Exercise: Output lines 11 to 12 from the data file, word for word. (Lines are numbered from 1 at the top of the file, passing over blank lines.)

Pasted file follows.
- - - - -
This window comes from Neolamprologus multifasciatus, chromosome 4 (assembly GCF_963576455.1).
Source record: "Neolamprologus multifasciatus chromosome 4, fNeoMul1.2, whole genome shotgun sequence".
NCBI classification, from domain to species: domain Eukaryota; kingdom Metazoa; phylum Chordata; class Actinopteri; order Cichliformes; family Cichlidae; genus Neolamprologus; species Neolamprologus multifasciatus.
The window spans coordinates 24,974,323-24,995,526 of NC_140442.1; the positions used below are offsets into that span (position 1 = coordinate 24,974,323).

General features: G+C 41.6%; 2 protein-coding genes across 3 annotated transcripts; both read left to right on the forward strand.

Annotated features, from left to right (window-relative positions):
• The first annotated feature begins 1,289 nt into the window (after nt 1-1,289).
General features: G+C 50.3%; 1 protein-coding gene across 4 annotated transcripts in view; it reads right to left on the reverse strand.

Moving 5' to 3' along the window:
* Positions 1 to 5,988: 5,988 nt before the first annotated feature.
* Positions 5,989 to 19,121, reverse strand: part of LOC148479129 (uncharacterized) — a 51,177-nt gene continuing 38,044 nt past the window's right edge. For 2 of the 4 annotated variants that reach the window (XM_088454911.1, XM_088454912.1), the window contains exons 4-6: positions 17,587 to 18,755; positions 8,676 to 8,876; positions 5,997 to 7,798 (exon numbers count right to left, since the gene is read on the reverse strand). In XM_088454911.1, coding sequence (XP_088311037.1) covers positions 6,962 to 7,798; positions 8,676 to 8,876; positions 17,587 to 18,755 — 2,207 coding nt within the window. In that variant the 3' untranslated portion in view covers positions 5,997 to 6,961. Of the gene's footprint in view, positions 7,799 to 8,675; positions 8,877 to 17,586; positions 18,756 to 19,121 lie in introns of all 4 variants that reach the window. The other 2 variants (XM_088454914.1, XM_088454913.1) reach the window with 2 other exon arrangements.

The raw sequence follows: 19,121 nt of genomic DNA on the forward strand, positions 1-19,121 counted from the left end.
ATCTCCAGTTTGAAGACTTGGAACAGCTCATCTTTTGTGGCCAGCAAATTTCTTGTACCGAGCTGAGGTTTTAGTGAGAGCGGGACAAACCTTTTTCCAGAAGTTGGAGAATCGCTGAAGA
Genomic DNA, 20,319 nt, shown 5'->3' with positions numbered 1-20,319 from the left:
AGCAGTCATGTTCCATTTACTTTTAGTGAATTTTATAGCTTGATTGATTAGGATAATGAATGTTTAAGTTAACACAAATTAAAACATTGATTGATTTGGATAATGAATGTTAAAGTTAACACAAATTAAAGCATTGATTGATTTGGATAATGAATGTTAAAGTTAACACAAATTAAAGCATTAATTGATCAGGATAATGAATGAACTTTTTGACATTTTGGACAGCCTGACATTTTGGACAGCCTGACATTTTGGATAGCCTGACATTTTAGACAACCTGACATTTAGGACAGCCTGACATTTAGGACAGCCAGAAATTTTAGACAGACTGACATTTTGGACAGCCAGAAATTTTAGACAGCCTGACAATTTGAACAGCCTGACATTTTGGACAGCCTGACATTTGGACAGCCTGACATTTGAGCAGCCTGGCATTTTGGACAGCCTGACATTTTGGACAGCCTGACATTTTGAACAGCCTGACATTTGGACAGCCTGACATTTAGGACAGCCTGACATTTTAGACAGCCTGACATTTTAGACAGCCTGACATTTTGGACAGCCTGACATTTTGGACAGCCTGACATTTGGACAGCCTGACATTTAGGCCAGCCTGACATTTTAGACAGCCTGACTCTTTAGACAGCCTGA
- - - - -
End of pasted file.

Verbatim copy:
* Positions 5,989 to 19,121, reverse strand: part of LOC148479129 (uncharacterized) — a 51,177-nt gene continuing 38,044 nt past the window's right edge. For 2 of the 4 annotated variants that reach the window (XM_088454911.1, XM_088454912.1), the window contains exons 4-6: positions 17,587 to 18,755; positions 8,676 to 8,876; positions 5,997 to 7,798 (exon numbers count right to left, since the gene is read on the reverse strand). In XM_088454911.1, coding sequence (XP_088311037.1) covers positions 6,962 to 7,798; positions 8,676 to 8,876; positions 17,587 to 18,755 — 2,207 coding nt within the window. In that variant the 3' untranslated portion in view covers positions 5,997 to 6,961. Of the gene's footprint in view, positions 7,799 to 8,675; positions 8,877 to 17,586; positions 18,756 to 19,121 lie in introns of all 4 variants that reach the window. The other 2 variants (XM_088454914.1, XM_088454913.1) reach the window with 2 other exon arrangements.

The raw sequence follows: 19,121 nt of genomic DNA on the forward strand, positions 1-19,121 counted from the left end.